Because they have an important job to enforce the laws and apprehend criminals, society gives the police a lot of authority. One of those powers is the authority to stop, or detain, suspected law violators.
First, do not confuse a stop with a consensual encounter. The police are certainly free to try to talk to you just the same way you may attempt to engage any stranger in conversation. As officer might say, “Excuse me, do you mind if I ask you a few questions?” You can either choose to cooperate, say nothing and keep walking, or say, “Gee, I’d like to, officer, but I’m late for an appointment.”
If an interaction doesn’t sound consensual, to avoid any confusion, simply ask. “Officer, am I being detained?” If she says, “No,” you can either walk away or stay and find out what the officer wants, after which you are still free to walk away.
Detentions are not consensual encounters and, make no mistake, a stop/detention is a seizure under the Fourth Amendment.
What exactly is a constitutional “seizure?” 1) A governmental interference (usually by the police) with any property in which you have a possessory interest, or 2) with your liberty to move about freely.
As mentioned in an earlier post, the Fourth Amendment says police need a warrant to search and seize a person or item. However, almost a half century ago, the U.S. Supreme Court created one of the exceptions to that rule.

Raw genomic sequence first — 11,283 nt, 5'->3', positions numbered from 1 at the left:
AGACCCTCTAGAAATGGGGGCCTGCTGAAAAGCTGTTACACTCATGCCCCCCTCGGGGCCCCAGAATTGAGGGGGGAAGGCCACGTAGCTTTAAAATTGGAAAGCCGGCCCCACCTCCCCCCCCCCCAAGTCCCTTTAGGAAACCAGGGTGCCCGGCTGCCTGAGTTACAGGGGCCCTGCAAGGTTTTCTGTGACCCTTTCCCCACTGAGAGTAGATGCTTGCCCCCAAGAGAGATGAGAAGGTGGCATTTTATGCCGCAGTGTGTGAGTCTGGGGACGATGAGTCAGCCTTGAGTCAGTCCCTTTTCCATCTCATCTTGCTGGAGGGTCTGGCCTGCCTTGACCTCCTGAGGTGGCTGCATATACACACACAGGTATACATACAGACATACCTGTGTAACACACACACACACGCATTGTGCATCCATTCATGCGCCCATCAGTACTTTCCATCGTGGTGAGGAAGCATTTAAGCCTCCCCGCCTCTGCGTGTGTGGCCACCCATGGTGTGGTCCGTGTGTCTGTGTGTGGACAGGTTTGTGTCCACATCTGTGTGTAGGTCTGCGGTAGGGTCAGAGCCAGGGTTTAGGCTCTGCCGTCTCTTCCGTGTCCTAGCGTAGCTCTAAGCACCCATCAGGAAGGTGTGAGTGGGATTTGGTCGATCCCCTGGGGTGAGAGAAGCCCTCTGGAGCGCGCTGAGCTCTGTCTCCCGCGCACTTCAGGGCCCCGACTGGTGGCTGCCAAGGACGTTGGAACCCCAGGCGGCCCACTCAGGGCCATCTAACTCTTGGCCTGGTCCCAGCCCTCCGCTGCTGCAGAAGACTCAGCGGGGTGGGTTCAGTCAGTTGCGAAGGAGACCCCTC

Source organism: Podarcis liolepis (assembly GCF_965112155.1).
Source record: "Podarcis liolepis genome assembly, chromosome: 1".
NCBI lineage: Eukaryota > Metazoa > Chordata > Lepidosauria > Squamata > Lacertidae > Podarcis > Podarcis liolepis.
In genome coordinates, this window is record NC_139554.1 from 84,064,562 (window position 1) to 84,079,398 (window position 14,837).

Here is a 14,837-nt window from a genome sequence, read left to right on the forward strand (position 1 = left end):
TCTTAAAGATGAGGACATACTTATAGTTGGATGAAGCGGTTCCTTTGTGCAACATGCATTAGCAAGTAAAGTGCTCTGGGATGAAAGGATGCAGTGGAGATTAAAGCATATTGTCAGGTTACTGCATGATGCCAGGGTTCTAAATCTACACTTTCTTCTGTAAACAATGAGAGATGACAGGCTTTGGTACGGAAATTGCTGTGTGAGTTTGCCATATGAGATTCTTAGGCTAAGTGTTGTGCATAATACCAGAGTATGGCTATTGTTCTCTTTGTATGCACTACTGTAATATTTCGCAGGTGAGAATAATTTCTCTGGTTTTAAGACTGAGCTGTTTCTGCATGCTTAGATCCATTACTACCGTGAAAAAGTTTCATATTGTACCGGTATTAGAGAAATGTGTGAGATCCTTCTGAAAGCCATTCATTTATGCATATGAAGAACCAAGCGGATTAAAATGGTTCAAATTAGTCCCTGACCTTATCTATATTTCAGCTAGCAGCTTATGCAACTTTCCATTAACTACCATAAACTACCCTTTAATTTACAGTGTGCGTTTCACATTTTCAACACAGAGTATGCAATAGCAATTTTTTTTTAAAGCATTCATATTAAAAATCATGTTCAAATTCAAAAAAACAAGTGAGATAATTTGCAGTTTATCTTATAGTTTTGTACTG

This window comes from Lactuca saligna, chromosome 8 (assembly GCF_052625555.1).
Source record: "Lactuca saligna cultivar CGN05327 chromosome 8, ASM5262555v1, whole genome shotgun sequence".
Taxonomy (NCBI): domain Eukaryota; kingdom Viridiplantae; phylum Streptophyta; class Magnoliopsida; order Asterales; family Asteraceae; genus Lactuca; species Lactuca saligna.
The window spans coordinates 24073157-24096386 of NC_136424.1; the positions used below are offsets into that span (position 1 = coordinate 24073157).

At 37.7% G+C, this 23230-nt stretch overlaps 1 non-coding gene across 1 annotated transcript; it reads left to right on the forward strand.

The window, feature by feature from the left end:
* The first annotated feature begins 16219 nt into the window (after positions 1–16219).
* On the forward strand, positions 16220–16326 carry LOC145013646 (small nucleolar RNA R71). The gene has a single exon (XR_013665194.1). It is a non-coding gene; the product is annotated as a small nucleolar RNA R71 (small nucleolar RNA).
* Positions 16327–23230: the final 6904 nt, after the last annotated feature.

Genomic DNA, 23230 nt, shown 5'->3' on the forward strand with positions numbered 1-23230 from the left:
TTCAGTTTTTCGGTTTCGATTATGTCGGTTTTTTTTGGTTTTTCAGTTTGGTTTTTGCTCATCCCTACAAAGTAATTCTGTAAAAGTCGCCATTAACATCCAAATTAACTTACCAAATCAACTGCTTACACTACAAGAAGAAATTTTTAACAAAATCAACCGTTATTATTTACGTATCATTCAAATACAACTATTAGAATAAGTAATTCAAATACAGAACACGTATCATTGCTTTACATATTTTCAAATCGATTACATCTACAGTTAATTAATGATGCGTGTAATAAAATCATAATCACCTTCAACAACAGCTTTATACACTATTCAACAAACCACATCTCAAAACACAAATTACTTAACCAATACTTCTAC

In the case of Terry v. Ohio, the Supreme Court said the police are trained and put on the street for a reason. Therefore, the court was not going to require probable cause or a warrant to detain someone. Instead, if they have “reasonable suspicion” (a standard lower than probable cause) that a crime is about to be committed, is being committed, or had just been committed, the police have the authority to stop/detain someone in order to conduct a preliminary investigation.
How does a detention occur?
The most common one is you yielding to some demonstration of police authority. For example, you are walking out of the mall and an officer says, “Stop! Police!” and you obey his or her command and stop. Rarely will an officer stop you by putting his hand on your chest, or grabbing a hold of your shirt, but if it happens, you have been detained.
Maybe more familiar to most people is the traffic stop. While you are driving, a marked police unit gets behind you with flashing lights and one solid red light, with or without the use of the “chirp” or the siren. As soon as you pull over, you have been detained.
Detentions must be of short duration, no longer than the police need to find out if criminal activity is happening. If the detention goes on too long without added justification, it can turn into an “in fact” arrest, which is the equivalent of a false arrest. However, even though you are not under arrest, the officer is in charge of you during the detention and you are not “free to leave.”
Of course, in order to investigate the possibility of criminal activity the police must be able to ask questions. There is no requirement for the police to recite the Miranda rights because the person being stopped is not under custodial arrest at that point. However, that doesn’t prevent you from telling the police you want a criminal defense attorney present before you answer any questions.
During the stop, if the correct conditions are present, the police may also “frisk” you, or stated another away, pat you down for weapons, but I will take up that subject in a future blog post.
If you ever have any question about this or any of my other blog posts, feel free to send me an email at firstname.lastname@example.org.
Rebecca Ocain has been a criminal law trial attorney for over fourteen years.